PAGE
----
Description
BACKGROUND OF THE INVENTION

The present invention relates to a fault point location system. More particularly, the present invention relates to a fault point location system by which reference time is accurately determined. Furthermore, another present invention relates to a fault point location system by which accurate surge detection time is provided without increasing the frequency of erroneous detection. Still furthermore, another present invention relates to a fault point location system by which fault points can be accurately located.

Heretofore, when a fault occurs along the way of a power transmission line and distribution line (hereinafter designated “transmission and distribution line” or “TD line” for both lines), a method is known by which the fault point on the TD line is determined in accordance with a difference in surge detection time at two substations situated across the fault point (Japanese Patent Publication No. Sho 63 (1988)-51274, etc.). In the foregoing method, the accuracy of locating a fault point depends on the accuracy of determining the time at which a surge is detected (hereinafter designated the “surge detection time” or “SD time”) at the substations on both ends of the fault point.

The SD time is often determined by means of a reference clock provided in each substation in combination with GPS radio waves.

Many of these reference clocks employ the temperature compensated crystal oscillator or a crystal oscillator with a thermostat which presents a good clocking capability scarcely affected by variation in temperature. However, clock errors may be accumulated over a long period of time and thus become not negligible in surge detection (refer to FIG. 9).

Accordingly, GPS radio waves are used for synchronizing the reference time between each substation. The GPS radio waves are transmitted by satellites of the GPS (Global Positioning System). The GPS is a system in which radio waves are received from a plurality of satellites for positioning on the basis of a difference in time for receiving the waves. For this purpose, the synchronization signal for which time is controlled with high accuracy is transmitted. This synchronization signal has an extremely small accumulation of errors over a long term depending on local areas.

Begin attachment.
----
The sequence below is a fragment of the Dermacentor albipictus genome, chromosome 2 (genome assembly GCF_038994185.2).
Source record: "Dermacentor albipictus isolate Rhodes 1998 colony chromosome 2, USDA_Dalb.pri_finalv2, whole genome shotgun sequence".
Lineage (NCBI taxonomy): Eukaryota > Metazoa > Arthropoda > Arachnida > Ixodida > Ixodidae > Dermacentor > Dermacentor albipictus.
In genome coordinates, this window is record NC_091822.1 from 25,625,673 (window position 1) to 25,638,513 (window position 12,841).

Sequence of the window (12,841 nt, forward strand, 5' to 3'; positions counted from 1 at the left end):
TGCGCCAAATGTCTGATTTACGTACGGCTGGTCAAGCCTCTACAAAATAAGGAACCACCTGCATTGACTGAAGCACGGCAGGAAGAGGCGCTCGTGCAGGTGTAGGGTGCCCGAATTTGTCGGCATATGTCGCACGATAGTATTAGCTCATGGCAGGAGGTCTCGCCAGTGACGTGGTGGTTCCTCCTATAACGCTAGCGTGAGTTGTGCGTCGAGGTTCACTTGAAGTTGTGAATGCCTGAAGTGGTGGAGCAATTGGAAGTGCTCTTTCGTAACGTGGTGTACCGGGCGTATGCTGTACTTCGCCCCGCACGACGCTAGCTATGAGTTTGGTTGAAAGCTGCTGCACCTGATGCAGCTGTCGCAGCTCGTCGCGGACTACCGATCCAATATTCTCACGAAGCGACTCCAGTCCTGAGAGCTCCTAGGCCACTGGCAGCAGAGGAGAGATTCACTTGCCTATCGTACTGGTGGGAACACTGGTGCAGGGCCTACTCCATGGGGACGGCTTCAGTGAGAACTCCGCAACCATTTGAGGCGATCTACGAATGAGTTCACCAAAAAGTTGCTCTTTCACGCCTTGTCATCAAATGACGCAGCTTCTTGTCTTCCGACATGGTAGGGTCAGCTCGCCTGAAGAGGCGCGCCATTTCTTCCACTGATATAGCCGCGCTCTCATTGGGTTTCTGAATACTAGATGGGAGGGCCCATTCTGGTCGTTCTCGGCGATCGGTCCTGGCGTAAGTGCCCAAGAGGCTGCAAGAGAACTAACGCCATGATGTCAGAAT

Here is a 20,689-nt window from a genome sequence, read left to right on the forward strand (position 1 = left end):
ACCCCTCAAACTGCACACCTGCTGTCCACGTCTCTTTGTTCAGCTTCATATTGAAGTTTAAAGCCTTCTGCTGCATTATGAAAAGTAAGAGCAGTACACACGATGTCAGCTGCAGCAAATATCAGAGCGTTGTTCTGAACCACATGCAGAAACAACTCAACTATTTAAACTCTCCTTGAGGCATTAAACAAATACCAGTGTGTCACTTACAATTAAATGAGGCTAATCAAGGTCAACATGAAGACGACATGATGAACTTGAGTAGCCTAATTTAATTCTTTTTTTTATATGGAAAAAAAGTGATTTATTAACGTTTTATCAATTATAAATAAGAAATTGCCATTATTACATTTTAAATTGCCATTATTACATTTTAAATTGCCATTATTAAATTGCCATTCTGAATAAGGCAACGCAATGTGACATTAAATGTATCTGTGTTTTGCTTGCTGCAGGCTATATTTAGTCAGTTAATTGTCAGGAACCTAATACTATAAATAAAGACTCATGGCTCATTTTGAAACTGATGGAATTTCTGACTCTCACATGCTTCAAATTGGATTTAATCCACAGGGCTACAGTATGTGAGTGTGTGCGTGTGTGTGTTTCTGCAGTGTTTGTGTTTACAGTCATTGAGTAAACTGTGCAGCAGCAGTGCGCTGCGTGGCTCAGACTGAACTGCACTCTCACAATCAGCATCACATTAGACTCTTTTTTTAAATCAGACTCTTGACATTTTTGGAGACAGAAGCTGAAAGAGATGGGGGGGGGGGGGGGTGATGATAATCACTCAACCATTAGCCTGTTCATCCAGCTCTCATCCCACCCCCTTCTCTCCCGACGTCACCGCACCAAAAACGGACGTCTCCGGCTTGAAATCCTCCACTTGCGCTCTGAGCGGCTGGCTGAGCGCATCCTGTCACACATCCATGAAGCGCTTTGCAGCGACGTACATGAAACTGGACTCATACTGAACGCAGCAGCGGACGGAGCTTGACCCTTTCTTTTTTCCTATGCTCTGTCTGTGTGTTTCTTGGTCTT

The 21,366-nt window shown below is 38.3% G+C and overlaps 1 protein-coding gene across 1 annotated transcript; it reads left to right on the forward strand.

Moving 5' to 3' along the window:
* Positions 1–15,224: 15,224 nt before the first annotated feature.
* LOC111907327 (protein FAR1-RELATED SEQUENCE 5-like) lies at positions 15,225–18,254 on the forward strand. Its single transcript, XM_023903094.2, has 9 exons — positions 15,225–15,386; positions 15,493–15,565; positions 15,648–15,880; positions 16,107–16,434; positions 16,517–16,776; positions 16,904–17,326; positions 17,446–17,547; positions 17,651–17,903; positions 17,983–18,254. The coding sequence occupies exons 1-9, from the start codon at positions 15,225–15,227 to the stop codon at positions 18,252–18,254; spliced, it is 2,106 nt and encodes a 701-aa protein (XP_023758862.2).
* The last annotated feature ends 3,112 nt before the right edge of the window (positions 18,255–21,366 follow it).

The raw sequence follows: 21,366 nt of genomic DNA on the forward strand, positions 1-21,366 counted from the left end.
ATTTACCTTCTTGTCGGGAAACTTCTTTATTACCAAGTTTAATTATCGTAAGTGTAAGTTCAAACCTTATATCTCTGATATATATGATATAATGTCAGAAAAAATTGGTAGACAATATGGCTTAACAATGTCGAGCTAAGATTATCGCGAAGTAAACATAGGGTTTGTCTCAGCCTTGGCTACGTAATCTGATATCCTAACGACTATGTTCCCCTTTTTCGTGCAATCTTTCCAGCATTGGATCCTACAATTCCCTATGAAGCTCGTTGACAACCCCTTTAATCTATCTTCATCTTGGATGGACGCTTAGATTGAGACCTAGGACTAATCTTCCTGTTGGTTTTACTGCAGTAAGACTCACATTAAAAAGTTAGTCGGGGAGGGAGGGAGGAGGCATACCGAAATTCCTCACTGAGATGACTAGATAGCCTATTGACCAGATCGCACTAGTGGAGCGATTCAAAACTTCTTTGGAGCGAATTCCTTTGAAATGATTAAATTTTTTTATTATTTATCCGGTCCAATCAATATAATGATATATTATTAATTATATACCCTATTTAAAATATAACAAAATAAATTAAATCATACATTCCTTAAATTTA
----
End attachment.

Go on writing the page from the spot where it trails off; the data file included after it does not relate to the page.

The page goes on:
However, as shown in FIG. 8, each synchronization signal lags or advances to a certain extent. For this reason, simple adjustment of the reference time with the synchronization signal may contrarily provide inaccurate time and result in an inadequate SD time.

Additionally, radio disturbance disabling the GPS radio waves to be received may result in a situation where time cannot be detected and thus fault points cannot be located.

On the other hand, in the detection of a surge, it is regarded to “have detected a surge” when a surge voltage or surge current exceeds a threshold value. The time at which a surge waveform rises can be more accurately captured (initially) with lower voltage or current threshold value, however, erroneous detection of a surge may frequently occur with exceedingly low threshold value due to current or voltage with noises occurring under normal conditions on a TD line. For this reason, the threshold value for recognizing the occurrence of a surge is set to a level higher to some extent so as not to detect a noise incorrectly. Therefore, “surge detection” is carried out after the expiration of a certain time in the rise of the surge waveform.

In addition, the surge received by the two substations across a fault point may take different waveforms due to propagation loss on the TD line. In such a case, as shown in FIG. 12, one of the substations with a more deformed surge waveform may have a longer rising time in the surge, thus delaying in “surge detection”. This disables accurate location of a fault point in accordance with a difference in SD time at substations across the fault point.